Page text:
Having a weekend layover for a business trip would generally be met by groans, but when that layover affords one the opportunity to meander the streets of a city like Vienna, you’ll hear no complaints from me. My brief visit to Austria in June completely blew me away- the grandeur, the flowers, the romanticism… What a city, what a place to live, visit, breathe in!

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Hofburg Palace
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The fiakers, horse-drawn carriages for hire, parked and awaiting customers in front of Hofburg Palace

In Stadtpark, there are “love locks” attached to a little bridge. Love locks are padlocks sweethearts lock to a bridge, fence, or gate,to symbolize their love. Usually their names or initials are inscribed on the padlock, and its key is thrown away to symbolize unbreakable love. Heldenplatz is the square behind Hofburg, adjoining to Volksgarten, a fantastic rose garden. It was in full bloom during my visit.

 

 

Volksgarten and a fiaker transporting two little girls, their parents, and some blue balloons- my girlies would have been in heaven!

The evening brought on some architectural exploration. These are just some beautiful buildings I ducked into as I wandered the streets near the Innere Stadt, right by my hotel. A guy drove his scooter right through the archway on the left as I was inside- I didn’t know you were allowed to do that!

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A lovely ceiling in a building I am not sure I was supposed to be in

The next day brought a tour of Schönbrunn Palace, the former summer residence of the imperial family, showcasing really spectacular architecture of the Baroque period. Visitors can view the palace, the first ever zoo (in the world, so they say), a gloriette, a maze and labyrinth,  and another garden called the Privy Garden/Orangery Garden. The zoo, orangery, and maze all cost extra, and I didn’t see those, but it still took me several hours to tour the palace and the rest of the grounds. Details on visiting can be found here: Schoenbrunn

The gardens and the (long and hilly) hike up to the gloriette were my favorite part of the Schönbrunn Palace tour. Aside from the tales of Empress Elisabeth of Austria, who apparently had crazy long hair and an eating disorder. She was also assassinated by an Italian anarchist. Fascinated? So was I. Here’s a link: Empress Elizabeth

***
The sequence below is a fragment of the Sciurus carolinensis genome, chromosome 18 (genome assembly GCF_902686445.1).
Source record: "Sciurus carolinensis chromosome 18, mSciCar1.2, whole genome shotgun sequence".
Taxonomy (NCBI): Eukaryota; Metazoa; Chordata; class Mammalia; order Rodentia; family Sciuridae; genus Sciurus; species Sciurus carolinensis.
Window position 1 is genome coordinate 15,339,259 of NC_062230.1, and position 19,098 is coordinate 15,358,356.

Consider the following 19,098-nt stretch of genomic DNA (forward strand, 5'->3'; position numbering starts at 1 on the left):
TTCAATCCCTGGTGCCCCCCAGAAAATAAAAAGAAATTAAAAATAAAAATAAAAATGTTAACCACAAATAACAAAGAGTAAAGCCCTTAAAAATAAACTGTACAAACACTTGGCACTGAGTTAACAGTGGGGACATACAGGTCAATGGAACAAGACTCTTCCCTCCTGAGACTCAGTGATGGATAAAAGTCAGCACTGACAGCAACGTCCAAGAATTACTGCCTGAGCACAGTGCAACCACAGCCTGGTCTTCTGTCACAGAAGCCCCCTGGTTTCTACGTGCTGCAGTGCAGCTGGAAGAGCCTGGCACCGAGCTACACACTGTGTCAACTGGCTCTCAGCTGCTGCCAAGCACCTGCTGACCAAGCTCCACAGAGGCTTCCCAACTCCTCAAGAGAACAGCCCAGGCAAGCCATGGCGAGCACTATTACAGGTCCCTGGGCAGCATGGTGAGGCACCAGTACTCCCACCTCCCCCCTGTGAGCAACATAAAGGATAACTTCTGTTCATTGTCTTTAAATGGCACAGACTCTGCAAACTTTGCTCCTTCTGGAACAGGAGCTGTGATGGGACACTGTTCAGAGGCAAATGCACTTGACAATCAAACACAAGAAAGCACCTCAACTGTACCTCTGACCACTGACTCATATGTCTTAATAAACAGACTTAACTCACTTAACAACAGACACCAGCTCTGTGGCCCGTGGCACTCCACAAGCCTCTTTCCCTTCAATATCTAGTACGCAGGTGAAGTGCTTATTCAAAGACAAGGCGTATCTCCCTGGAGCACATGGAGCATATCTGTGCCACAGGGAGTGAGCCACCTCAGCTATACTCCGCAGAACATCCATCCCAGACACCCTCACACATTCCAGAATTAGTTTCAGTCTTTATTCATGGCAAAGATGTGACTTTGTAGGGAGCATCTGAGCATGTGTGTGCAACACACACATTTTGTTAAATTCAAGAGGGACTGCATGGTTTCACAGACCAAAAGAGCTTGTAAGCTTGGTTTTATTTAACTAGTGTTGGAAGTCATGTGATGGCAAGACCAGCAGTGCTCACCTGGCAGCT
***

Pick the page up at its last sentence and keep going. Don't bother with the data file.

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The next big Vienna sight was churches. Not surprisingly, and typical of many old European cities, Vienna has many stunning cathedrals. If you want a good list, this blog has one (I didn’t get to see all of these, since I was only in Vienna for a short trip). Kirche

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Votivkirche at night
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The light hitting a window just right in the Votivkirche
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Gargoyles and spires of Votivkirche

You can also climb up St. Stephen’s Cathedral (South Tower, Türmer Stube), take an elevator up to the Pummerin (North Tower), or go down into the catacombs. The views below are from the North Tower. For more information, click here: StStephensChurch

Another fun destination that is  easy to walk to and view is Hundertwasserhaus. Hundertwasserhaus is an apartment house in Vienna built after the concept of Austrian artist Friedensreich Hundertwasser and architect Joseph Krawina. Alongside the building itself is a small shopping center with handmade local arts and crafts and a little wine bar. This was a perfect refuge when a downpour began. I even made a friend on my way, a fellow tourist who just happened to be heading to see the Hundertwasserhaus, too. We walked together and took photographs.

I’ll finish off with a last few photos of Vienna, from around the Innere Stadt. Vienna is a romantic, timeless city- I’d love to return someday.

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The Lipizzaner stallions of the Spanische Hofreitschule
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Archways and fabulous lighting
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More fiakers

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Me from the gloriette with Schönbrunn Palace behind me
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